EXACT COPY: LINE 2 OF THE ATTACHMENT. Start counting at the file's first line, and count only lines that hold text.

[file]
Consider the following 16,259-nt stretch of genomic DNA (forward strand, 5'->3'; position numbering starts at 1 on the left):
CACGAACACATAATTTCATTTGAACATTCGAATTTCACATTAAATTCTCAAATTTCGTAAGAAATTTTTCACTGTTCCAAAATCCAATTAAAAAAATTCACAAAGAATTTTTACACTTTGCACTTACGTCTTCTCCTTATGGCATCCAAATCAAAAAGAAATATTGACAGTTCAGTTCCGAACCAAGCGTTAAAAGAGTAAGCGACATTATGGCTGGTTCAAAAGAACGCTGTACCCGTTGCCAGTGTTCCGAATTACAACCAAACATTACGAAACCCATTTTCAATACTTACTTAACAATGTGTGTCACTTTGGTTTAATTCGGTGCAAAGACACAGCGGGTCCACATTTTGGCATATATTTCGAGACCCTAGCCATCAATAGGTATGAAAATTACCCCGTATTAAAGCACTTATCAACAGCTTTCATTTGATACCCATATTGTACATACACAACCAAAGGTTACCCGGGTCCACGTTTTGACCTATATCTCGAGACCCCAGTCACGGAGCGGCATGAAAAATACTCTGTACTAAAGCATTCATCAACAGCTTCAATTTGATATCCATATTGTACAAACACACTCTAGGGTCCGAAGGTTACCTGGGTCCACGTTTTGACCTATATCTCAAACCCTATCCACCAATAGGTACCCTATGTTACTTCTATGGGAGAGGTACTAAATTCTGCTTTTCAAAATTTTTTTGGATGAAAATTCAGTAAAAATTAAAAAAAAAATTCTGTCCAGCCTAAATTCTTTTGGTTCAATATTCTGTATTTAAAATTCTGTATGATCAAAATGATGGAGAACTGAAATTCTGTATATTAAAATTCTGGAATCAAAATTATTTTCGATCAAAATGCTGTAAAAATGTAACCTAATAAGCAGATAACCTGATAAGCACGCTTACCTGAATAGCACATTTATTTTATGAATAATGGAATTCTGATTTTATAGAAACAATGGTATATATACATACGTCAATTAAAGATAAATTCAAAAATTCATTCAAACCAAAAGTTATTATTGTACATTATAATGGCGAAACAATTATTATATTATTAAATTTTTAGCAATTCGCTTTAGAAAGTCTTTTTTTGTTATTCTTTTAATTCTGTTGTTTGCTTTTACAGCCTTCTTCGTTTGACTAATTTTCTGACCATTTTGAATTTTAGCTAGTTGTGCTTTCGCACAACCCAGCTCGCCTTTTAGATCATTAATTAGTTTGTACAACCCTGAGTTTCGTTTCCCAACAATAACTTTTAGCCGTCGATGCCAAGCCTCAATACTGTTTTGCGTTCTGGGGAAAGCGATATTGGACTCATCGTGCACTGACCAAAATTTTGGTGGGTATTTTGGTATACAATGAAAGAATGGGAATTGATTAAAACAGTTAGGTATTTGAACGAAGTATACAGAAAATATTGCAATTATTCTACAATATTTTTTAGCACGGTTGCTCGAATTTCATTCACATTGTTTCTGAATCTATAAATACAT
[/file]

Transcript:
CACGAACACATAATTTCATTTGAACATTCGAATTTCACATTAAATTCTCAAATTTCGTAAGAAATTTTTCACTGTTCCAAAATCCAATTAAAAAAATTCACAAAGAATTTTTACACTTTGCACTTACGTCTTCTCCTTATGGCATCCAAATCAAAAAGAAATATTGACAGTTCAGTTCCGAACCAAGCGTTAAAAGAGTAAGCGACATTATGGCTGGTTCAAAAGAACGCTGTACCCGTTGCCAGTGTTCCGAATTACAACCAAACATTACGAAACCCATTTTCAATACTTACTTAACAATGTGTGTCACTTTGGTTTAATTCGGTGCAAAGACACAGCGGGTCCACATTTTGGCATATATTTCGAGACCCTAGCCATCAATAGGTATGAAAATTACCCCGTATTAAAGCACTTATCAACAGCTTTCATTTGATACCCATATTGTACATACACAACCAAAGGTTACCCGGGTCCACGTTTTGACCTATATCTCGAGACCCCAGTCACGGAGCGGCATGAAAAATACTCTGTACTAAAGCATTCATCAACAGCTTCAATTTGATATCCATATTGTACAAACACACTCTAGGGTCCGAAGGTTACCTGGGTCCACGTTTTGACCTATATCTCAAACCCTATCCACCAATAGGTACCCTATGTTACTTCTATGGGAGAGGTACTAAATTCTGCTTTTCAAAATTTTTTTGGATGAAAATTCAGTAAAAATTAAAAAAAAAATTCTGTCCAGCCTAAATTCTTTTGGTTCAATATTCTGTATTTAAAATTCTGTATGATCAAAATGATGGAGAACTGAAATTCTGTATATTAAAATTCTGGAATCAAAATTATTTTCGATCAAAATGCTGTAAAAATGTAACCTAATAAGCAGATAACCTGATAAGCACGCTTACCTGAATAGCACATTTATTTTATGAATAATGGAATTCTGATTTTATAGAAACAATGGTATATATACATACGTCAATTAAAGATAAATTCAAAAATTCATTCAAACCAAAAGTTATTATTGTACATTATAATGGCGAAACAATTATTATATTATTAAATTTTTAGCAATTCGCTTTAGAAAGTCTTTTTTTGTTATTCTTTTAATTCTGTTGTTTGCTTTTACAGCCTTCTTCGTTTGACTAATTTTCTGACCATTTTGAATTTTAGCTAGTTGTGCTTTCGCACAACCCAGCTCGCCTTTTAGATCATTAATTAGTTTGTACAACCCTGAGTTTCGTTTCCCAACAATAACTTTTAGCCGTCGATGCCAAGCCTCAATACTGTTTTGCGTTCTGGGGAAAGCGATATTGGACTCATCGTGCACTGACCAAAATTTTGGTGGGTATTTTGGTATACAATGAAAGAATGGGAATTGATTAAAACAGTTAGGTATTTGAACGAAGTATACAGAAAATATTGCAATTATTCTACAATATTTTTTAGCACGGTTGCTCGAATTTCATTCACATTGTTTCTGAATCTATAAATACAT